College & Workforce Readiness

Foreign Exchange

February 05, 2003 1 min read
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Ontario families who want an independent school education for their children now have somewhere to turn for tuition help.

Ontario families who want an independent school education for their children now have somewhere to turn for tuition help.

“Children First: School Choice Trust” is the first privately subsidized program to offer tuition-assistance grants to Ontario parents who can’t afford to send their children to independent schools.

Starting next fall, 150 students through 8th grade will be eligible for yearly grants of up to $3,500. The program will provide aid to an additional 150 students in 2004 and 2005. Students will receive the grants until they finish 8th grade.

Only children from low- income families will be considered for the grants, which are worth up to 50 percent of a student’s tuition. In Ontario, the average private school tuition is $7,000 annually. (One Canadian dollar is worth 65 cents in U.S. currency.)

The program will be run by the Fraser Institute, a conservative policy- research group in Vancouver, British Columbia. The W. Garfield Weston Foundation, a philanthropy in Toronto that focuses its charitable efforts on education and the environment, is financing Children First.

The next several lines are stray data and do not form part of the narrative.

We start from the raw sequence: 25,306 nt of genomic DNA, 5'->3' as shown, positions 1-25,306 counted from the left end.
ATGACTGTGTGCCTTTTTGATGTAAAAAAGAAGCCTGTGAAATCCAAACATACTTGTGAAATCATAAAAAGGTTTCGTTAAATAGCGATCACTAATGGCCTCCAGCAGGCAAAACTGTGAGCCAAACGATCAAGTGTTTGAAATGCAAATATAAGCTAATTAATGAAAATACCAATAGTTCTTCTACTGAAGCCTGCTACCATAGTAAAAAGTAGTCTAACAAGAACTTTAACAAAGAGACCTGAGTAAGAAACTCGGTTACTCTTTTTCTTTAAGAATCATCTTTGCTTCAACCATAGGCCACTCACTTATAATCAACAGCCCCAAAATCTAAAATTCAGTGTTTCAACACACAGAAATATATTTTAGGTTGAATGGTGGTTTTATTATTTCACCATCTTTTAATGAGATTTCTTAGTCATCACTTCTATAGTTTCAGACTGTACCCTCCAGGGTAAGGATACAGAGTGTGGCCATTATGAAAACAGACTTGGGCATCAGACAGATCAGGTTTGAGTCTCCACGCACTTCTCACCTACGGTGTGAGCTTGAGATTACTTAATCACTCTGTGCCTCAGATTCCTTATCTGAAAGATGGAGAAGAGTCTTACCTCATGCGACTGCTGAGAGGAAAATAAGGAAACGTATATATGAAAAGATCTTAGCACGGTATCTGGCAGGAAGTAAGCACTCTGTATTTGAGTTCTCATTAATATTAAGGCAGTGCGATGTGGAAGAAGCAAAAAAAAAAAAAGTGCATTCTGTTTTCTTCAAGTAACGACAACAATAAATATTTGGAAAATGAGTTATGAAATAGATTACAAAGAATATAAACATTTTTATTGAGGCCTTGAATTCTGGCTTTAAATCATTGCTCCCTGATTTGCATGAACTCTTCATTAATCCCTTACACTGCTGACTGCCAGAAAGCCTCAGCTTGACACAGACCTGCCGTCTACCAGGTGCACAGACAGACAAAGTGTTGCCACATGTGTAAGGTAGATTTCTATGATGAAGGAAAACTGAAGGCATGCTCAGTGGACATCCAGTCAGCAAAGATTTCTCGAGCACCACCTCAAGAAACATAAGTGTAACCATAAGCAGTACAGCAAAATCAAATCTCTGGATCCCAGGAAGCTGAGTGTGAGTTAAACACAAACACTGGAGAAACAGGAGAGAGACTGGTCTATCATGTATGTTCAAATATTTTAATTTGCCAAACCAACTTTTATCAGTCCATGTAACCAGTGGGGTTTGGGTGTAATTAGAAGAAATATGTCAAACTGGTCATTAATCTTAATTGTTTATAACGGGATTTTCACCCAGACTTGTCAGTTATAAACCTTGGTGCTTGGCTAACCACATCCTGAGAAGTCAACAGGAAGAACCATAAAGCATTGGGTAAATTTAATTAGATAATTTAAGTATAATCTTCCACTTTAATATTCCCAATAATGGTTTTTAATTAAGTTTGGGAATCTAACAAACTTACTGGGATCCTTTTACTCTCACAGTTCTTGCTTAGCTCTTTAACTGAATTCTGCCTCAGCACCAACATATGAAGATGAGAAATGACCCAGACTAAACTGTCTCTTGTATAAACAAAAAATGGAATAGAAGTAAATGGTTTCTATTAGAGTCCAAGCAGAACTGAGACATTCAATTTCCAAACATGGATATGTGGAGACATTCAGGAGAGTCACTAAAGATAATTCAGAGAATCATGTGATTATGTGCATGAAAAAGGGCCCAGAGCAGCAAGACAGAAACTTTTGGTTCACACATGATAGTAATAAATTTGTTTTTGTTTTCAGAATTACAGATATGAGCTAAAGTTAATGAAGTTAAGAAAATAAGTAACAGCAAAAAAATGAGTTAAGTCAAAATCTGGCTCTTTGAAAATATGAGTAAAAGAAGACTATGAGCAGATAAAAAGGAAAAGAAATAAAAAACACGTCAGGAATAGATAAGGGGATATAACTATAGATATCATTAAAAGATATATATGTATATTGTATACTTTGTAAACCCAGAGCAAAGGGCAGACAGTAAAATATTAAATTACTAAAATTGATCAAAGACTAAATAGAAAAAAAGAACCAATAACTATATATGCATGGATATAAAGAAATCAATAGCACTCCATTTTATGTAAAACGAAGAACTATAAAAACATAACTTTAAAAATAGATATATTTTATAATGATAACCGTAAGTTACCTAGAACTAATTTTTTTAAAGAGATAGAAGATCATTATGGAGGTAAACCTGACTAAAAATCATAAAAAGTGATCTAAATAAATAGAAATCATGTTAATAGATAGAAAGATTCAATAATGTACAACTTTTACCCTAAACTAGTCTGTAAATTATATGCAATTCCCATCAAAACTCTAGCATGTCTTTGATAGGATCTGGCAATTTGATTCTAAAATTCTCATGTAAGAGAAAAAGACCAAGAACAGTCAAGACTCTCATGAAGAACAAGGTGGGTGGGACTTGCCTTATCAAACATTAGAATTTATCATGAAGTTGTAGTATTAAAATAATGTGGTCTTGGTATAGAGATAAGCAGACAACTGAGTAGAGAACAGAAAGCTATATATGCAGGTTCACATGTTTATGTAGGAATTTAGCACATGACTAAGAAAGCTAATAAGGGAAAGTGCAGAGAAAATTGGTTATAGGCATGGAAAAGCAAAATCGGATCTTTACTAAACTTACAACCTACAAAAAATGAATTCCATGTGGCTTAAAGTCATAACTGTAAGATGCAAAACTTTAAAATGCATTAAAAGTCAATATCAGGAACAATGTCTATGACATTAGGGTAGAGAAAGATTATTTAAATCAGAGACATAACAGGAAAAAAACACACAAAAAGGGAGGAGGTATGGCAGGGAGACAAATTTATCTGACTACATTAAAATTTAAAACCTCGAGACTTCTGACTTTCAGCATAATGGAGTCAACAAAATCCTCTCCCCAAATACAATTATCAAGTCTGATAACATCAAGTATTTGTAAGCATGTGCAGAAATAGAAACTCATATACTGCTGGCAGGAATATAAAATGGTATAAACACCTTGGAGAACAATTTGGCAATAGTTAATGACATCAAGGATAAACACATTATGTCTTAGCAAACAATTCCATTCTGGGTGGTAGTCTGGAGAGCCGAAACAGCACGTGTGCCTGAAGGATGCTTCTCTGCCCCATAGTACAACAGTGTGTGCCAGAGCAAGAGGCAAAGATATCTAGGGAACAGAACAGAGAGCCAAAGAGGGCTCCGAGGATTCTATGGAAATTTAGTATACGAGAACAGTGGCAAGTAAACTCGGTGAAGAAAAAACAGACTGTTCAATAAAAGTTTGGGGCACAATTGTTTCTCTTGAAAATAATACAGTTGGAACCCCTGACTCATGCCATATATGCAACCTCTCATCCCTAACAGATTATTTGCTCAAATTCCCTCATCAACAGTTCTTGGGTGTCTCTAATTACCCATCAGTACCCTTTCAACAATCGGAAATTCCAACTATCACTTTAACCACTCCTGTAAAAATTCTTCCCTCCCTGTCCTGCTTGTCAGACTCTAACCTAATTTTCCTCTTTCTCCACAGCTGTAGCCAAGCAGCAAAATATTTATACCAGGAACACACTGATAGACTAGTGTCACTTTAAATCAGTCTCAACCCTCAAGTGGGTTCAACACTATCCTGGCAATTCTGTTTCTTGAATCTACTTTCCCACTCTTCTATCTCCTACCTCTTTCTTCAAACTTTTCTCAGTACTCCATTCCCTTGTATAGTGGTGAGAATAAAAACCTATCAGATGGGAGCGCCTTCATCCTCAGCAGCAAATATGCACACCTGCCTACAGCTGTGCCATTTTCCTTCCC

Since the program was introduced last month, the Fraser Institute has been overwhelmed by calls from parents, said Claudia R. Hepburn, the institute’s director of education policy.

She said 95.5 percent of the grants would be given to children now enrolled in public schools, with the remaining awards going to independent school students. About 4.5 percent of Ontario’s 2 million students attend independent schoolssecular private schools and non-Catholic religious schools.

“We’re not trying to take children out of the public school system,” Ms. Hepburn said last week. “We’re trying to give children opportunities they might not have had otherwise.”

She also noted that Ontario is the only major Canadian province that does not offer publicly financed school choice. Alberta, British Columbia, and Manitoba, for example, provide direct government grants to their independent schools.

—Karla Scoon Reid

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